Tech musings of random hacker

Rust and STM32 ARM - Getting Started Part 3

Setting up our editor (CLion, VS Code) to debug the STM32 ARM chips.

See Part 1 on how to connect to board and Part 2 on how to setup project and OpenOCD for compile and debug

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Rust and STM32 ARM - Getting Started Part 2

Setting up project and programming our first piece of Rust code onto microcontroller

Preparing build environment

After we finished the hardware setup in Part 1 we should have working openocd connection.

Rest of this series of posts will assume stlink or jlink debugger + Blue Pill board. There is variety of clones like these: JLink + Blue Pill

but legality of the software on the clones is at very best dubious. You can also just get a Nucleo board which contains debugger and small eval board all in one

We will also be using template graciously provided by Rust Cortex-M team. Make sure to use at least Rust 1.53 (tutorial is built on that version) and install cross-compile dependencies of rust and binutils-arm-none-eabi:

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Rust and STM32 ARM - Getting started part 1

Setting up tooling and development hardware for Rust on the ARM (STM32 CPUs)

What hardware do we need?

  • Dev board. Just about any will do, Blue Pill is pretty popular, other option is one of the STM32 Discovery boards that come with the programmer.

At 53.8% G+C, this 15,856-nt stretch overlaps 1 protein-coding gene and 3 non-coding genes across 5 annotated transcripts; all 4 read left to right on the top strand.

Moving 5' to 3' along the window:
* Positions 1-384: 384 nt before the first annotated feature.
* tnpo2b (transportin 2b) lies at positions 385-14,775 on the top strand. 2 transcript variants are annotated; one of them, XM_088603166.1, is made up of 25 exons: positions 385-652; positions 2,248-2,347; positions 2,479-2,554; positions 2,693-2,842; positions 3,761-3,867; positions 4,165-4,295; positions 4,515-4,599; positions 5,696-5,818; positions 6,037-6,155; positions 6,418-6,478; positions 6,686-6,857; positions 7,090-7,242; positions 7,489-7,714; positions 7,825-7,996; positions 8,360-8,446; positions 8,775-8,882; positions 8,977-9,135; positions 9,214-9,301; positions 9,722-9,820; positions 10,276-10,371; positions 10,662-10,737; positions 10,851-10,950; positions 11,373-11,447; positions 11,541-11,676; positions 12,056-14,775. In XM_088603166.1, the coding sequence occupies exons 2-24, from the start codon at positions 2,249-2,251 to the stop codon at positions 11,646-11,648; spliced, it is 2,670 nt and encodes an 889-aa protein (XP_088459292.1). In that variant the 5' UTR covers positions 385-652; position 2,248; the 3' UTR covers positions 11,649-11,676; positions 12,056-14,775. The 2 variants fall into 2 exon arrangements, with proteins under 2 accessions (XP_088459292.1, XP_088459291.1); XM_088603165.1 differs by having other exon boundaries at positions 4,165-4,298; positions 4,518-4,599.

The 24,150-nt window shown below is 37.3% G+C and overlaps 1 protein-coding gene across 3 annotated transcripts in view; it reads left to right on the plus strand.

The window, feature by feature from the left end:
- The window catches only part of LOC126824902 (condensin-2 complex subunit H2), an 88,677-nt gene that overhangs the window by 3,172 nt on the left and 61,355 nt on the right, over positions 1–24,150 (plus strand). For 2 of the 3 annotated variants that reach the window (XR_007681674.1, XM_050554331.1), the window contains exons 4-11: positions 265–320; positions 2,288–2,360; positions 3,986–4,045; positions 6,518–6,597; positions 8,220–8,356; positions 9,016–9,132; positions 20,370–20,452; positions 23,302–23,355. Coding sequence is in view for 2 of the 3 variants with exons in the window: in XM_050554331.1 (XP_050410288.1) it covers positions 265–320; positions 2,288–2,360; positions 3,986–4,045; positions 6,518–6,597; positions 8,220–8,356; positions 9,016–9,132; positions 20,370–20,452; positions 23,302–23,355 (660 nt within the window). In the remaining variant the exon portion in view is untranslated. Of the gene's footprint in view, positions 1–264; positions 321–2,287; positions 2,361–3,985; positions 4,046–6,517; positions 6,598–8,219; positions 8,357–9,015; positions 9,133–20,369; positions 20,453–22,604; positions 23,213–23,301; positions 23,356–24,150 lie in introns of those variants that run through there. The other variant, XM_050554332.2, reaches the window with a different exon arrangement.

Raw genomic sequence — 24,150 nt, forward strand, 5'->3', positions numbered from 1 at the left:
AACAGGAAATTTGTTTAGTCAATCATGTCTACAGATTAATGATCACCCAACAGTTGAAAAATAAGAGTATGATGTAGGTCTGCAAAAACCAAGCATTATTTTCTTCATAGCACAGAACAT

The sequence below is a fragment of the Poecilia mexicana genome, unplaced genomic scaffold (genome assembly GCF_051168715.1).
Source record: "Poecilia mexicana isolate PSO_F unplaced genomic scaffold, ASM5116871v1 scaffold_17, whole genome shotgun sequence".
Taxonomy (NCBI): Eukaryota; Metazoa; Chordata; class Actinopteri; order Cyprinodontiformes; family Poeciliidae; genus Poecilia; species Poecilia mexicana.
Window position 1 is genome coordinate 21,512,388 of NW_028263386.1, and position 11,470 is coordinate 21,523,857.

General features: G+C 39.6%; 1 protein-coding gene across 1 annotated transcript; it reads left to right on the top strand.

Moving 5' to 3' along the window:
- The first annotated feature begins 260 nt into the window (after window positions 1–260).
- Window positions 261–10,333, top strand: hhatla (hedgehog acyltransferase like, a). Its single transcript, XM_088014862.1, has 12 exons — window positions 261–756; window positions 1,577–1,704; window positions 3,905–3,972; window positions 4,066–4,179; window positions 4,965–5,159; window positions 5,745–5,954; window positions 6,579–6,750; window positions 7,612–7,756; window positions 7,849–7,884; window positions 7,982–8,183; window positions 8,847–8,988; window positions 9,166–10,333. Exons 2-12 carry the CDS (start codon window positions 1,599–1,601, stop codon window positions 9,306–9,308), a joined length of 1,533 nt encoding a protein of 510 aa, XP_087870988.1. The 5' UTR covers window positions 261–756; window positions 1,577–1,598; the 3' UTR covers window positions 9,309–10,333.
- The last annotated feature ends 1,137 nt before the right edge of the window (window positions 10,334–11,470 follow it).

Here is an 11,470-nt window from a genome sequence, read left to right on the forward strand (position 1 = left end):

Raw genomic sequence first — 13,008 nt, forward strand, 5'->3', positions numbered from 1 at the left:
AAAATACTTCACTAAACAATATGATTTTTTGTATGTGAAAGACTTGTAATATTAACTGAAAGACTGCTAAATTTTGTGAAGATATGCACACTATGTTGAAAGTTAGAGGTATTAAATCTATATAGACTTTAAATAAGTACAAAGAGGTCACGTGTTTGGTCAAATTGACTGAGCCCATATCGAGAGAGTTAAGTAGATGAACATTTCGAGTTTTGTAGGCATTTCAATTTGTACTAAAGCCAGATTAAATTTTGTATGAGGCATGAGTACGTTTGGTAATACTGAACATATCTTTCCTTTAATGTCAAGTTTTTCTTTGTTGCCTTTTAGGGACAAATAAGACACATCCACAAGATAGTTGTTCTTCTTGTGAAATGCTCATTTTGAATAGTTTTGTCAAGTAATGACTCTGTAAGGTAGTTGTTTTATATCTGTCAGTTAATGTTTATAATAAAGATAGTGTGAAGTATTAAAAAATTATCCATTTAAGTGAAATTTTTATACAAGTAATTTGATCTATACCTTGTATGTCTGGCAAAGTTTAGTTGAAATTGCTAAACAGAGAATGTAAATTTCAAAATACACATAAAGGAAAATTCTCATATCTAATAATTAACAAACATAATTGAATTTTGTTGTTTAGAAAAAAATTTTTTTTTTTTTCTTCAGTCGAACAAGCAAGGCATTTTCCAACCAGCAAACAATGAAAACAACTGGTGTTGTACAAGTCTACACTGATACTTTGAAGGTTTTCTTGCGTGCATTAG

• Programmer/debugger - any of the ST-Link (or clones) will do, here we will be using ST-Link V2 clone. Really, anything supported by openocd is fine, altho some need some tweaking
  • Power supply for a dev board - a lot of them just accept micro-USB connector

Most dev boards come with some example code, the barebones often just have LED blinking, but I've seen some that even output on USB.

The more sophisticated ones that have extra peripherals usually come with demo of them so you might want to plug them before doing anything else to have a look.

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Automatic code formatting on Git commit via git filters

Git has very convenient feature called filters. What it basically allows to do is to pipe the content of a given file (decided by entry in .gitattributes thru external filter command.

The different hook points are on file checkout (so called "smudge"), check-in, and on diff.

Here are two useful cases for using it:

Formatting files on checkin

If your language have a formatter that just accepts stdin and outputs formatted file on stdout, like Go, it is very straightforward to add it:

1git config --global filter.gofmt.clean "gofmt"
2git config --global filter.gofmt.smudge "gofmt" # or "cat" if you don't want to filter incoming commit

then in either ~/.config/git/attributes or in repository itself under .gitattributes

1*.go filter=gofmt

Do remember that if used on repo where others don't use formatter regularly you might get a bunch of spurious formatting modifications during daily work.Especially with filter on checkout.

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